Paducah Laser Nuclear Enrichment Facility Gets Fuel but Not Formal Construction Decision

While GE-Hitachi Global Laser Enrichment (GLE) confirmed it hasn’t made a formal decision to proceed with licensing or construction of a laser enrichment facility at Paducah, Ky., the Department of Energy (DOE) announced it has agreed to sell depleted uranium to the company over a 40-year period to help produce nuclear power plant fuel.

The DOE said that GLE would finance, construct, own, and operate the Paducah Laser Enrichment Facility proposed for a site near the DOE’s Paducah Gaseous Diffusion Plant in western Kentucky. The commercial facility is expected to use, under a Nuclear Regulatory Commission (NRC) license, depleted uranium to produce natural uranium, which will then be used for production of fuel for U.S. civil nuclear reactors. The agreement provides for the sale of about 300,000 metric tons of DOE-owned high-assay uranium hexafluoride (DUF6) inventories for re-enrichment using proprietary SILEX technology to produce natural-grade uranium.

Yet, as a GE Power spokesperson told POWER on November 11, GLE “has made no formal decision to proceed with licensing or construction of the facility.”

Many Champions, No Progress

General Electric (GE) currently has a 51% share in GLE along with Hitachi (25%) under the GE-Hitachi (GEH) joint venture. Canadian uranium mining giant Cameco owns the remaining 24%. GLE was born under GE’s banner in early 2006, as it won exclusive rights to commercially develop the SILEX laser isotope separation process technology under an agreement reached with Australian technology firm Silex Systems Ltd.

In September 2012, GLE got the NRC’s unprecedented approval to build and operate a first-of-its-kind full-scale laser uranium enrichment facility on a proposed 1,600-acre tract of land at the company’s global headquarters in Wilmington, N.C., where GLE operated a fuel fabrication plant. In 2013, GLE submitted a proposal to establish an additional uranium enrichment facility at the Department of Energy’s Paducah enrichment site in Kentucky (the agency’s first-generation gaseous diffusion plant at that site was closed in May 2013).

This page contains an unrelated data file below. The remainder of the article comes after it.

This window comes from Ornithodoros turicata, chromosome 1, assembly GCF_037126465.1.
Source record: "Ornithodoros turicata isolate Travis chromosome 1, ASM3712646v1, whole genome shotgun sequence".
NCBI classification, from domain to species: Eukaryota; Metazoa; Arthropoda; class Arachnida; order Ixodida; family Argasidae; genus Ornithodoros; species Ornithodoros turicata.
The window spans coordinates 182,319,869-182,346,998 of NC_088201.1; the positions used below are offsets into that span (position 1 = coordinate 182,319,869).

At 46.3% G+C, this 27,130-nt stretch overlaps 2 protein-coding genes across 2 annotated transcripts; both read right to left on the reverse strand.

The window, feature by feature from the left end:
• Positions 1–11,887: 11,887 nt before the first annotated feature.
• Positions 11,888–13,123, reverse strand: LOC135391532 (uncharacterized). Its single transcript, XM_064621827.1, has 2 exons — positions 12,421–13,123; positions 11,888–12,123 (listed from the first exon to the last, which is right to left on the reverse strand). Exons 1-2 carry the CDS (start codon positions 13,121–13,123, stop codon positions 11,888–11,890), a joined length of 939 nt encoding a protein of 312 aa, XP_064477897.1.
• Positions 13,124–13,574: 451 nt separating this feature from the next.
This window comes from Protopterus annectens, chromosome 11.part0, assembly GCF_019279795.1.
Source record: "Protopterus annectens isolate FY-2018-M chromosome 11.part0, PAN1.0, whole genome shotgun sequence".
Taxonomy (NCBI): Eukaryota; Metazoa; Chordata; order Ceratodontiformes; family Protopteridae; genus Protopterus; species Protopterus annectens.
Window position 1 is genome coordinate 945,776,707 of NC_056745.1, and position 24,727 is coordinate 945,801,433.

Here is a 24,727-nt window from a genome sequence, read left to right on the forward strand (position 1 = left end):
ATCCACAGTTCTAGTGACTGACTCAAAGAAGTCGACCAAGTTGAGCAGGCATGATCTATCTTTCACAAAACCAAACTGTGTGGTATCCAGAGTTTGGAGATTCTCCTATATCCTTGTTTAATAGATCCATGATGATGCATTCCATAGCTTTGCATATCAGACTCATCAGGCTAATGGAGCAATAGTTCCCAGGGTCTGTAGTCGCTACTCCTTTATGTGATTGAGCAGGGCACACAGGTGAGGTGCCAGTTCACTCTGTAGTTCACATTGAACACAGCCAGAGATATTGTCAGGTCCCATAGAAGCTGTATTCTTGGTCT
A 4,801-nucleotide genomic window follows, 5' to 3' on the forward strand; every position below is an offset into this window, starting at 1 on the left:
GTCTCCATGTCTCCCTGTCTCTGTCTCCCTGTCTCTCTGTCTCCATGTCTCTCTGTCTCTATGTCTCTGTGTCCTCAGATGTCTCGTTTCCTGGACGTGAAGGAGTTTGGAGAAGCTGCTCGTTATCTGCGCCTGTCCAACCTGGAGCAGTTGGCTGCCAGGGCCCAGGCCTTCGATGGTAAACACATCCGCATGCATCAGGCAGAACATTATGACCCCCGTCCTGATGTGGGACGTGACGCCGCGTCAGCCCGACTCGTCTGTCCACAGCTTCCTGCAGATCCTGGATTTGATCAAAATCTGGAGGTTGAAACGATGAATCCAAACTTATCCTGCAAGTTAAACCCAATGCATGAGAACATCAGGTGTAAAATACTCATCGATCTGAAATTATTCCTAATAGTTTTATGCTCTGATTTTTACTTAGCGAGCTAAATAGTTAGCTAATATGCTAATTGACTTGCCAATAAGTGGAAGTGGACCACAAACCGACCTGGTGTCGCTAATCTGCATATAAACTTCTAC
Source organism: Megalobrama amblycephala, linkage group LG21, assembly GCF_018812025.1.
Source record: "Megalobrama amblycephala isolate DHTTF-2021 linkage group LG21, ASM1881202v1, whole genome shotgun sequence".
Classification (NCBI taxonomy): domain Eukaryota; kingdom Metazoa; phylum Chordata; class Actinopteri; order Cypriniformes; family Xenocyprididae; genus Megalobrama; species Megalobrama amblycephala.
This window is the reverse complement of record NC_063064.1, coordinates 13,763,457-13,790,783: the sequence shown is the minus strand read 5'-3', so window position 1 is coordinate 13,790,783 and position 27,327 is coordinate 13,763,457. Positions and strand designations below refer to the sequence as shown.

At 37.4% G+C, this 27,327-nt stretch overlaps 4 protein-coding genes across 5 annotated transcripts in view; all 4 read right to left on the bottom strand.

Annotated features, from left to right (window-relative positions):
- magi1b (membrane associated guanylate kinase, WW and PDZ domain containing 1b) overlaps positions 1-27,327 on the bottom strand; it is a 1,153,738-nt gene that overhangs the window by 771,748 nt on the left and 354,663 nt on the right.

The technology’s most hailed advantage is efficiency. To date, uranium enrichment—which involves increasing the atomic concentration of the active U-235 isotope from 0.7% in natural uranium to about 5% that is required for reactor fuel—has either employed gas diffusion, a first-generation technology that is now considered obsolete, or gas centrifuge technology. All enrichment around the world is currently performed by gas centrifuge technology, which was originally developed in the 1940s. According to Silex Systems, enrichment is the most difficult and costly step in making nuclear fuel for power reactors, because about 35% to 40% of total fuel costs are based on current market prices. The company’s third-generation laser-based technology provides much higher enrichment process efficiency compared to earlier methods, potentially offering significantly lower overall costs, it said.

However, efforts to commercialize the technology have faltered due to dismal nuclear power and fuel market outlooks. Silex Systems noted that challenging market conditions have been exacerbated by the slow pace of restarts of reactors in Japan following the Fukushima disaster, as well as premature closures of a number of reactors in the U.S. and Europe. “Demand for enrichment and uranium remains low and accordingly prices are currently depressed,” it said.